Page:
More than 3½ months after Columbus Crew SC ownership publicly cast its eyes on Austin for 2019, the potential move seems as far away as ever. What’s followed is a series of stops and starts and a general lack of clarity.
The only folks celebrating so far are neighborhood groups and activists working to strike parkland from the list of potential Major League Soccer stadium sites. They were successful in derailing Precourt Sports Venture’s dream site, Butler Shores Metropolitan Park, before the debate even began.
On Saturday, the Save Our Parkland forces are rallying at Roy G. Guerrero Metropolitan Park, another desirable site identified by city staff Dec. 12, to remove it from the dwindling list of options. A group called Friends of Austin Parkland has started a petition to eliminate Guerrero.
A city memorandum Friday requested a postponement of the soccer agenda item at the Feb. 15 council meeting and delayed a full vetting of any stadium site for an additional three months. That extends the process into late spring/early summer.
“Upon consensus between the suggested city of Austin properties and the Precourt Sports Ventures property analysis, city staff will commence with a robust community engagement,” Kimberly McNeeley, acting director of Austin Parks and Recreation, wrote in a memo.
“It will be at that time city staff can select an appropriate council date. A robust community engagement is estimated to take approximately three months.”
Basically, Precourt Sports Ventures needs more time to analyze its favorite sites, and city staff can’t begin its more exhaustive research until PSV declares its preferred destination.
Three delays have followed since Nov. 9 when the City Council unanimously passed a resolution asking staff to produce a list of possible stadium and training facility options.
PSV put out a statement later Friday saying it anticipated the latest delay once Council Member Ann Kitchen pulled her resolution last week that would ban all parkland.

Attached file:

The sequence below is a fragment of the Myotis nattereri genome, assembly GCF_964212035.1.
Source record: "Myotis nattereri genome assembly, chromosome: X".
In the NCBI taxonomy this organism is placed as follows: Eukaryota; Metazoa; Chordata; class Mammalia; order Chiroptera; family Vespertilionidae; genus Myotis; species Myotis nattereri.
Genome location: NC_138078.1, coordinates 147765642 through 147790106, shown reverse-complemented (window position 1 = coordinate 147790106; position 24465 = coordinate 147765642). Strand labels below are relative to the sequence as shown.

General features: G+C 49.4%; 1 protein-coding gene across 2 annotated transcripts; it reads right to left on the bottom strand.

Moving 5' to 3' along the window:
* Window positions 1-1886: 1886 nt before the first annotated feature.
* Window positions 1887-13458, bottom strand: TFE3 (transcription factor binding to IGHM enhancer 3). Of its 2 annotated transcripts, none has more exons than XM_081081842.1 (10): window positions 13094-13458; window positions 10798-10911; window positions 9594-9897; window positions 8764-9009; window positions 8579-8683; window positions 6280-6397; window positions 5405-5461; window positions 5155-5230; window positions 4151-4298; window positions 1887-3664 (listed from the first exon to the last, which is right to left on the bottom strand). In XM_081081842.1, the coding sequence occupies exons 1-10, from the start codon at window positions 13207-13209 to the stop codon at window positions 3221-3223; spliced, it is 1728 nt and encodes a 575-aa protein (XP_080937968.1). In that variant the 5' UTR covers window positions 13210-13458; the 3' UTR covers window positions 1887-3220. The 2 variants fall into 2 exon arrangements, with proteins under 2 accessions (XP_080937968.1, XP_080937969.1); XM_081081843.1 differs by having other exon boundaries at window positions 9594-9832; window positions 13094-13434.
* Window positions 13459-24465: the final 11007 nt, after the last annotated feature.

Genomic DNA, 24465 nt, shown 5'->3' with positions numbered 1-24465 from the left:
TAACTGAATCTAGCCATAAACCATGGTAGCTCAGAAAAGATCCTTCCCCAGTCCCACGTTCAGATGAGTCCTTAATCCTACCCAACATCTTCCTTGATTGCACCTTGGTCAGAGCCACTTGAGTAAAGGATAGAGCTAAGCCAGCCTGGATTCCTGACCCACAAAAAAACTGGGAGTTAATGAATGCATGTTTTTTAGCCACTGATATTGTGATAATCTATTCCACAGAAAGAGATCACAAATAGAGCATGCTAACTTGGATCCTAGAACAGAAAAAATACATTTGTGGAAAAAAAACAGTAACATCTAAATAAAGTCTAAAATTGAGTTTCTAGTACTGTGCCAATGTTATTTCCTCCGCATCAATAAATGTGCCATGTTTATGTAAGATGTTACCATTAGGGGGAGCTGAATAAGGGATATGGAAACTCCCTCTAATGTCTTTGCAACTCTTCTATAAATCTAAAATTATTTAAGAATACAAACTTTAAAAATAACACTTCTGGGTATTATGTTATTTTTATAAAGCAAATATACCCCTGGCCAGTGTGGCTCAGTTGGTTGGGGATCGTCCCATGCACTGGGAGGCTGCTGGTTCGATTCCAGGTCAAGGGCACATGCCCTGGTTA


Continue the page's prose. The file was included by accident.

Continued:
“The contents of the memo are consistent with the recent planning discussions, and we are continuing to finish our assessment on the remaining recommended sites,” the PSV statement said. “As we’ve narrowed down potential sites, we’ve identified numerous factors that need to be analyzed to make the best decision for both the community and the soccer club.”
McNeeley did not return phone calls Friday, and PSV would not comment on the record, other than the statement.
Mayor Steve Adler remains encouraged.
“We’re all still real excited about the chance major league soccer comes to Austin,” Adler said in a statement to the American-Statesman.
“We just need to find the right site, and the sooner the better. There’s nothing to come before the Council quite yet, thus the agenda change. Efforts are continuing.”
City staff identified eight potential stadium and/or training facility sites for the team. Recent focus has centered on McKalla Place, near the Domain, and Guerrero in East Austin, but the Statesman has been told there could be previously unnamed options.
“We probably considered more than 40 properties,” McNeeley said Wednesday. “A lot of the site choices were made because of acreage. Many just weren’t big enough. By process of elimination, we got down to those eight choices. There are a few others,” she said without naming them.
The next meeting where soccer could be discussed is March 1, meaning June 14 is the absolute earliest a stadium solution could be ironed out and fit the council schedule. If parkland is in play, a November election is likely in the cards. A temporary home would be needed for 2019 and ’20.
The Crew, already training for weeks, opens the regular season March 3, so its fate will be up in the air long after the MLS’ regular season kicks off.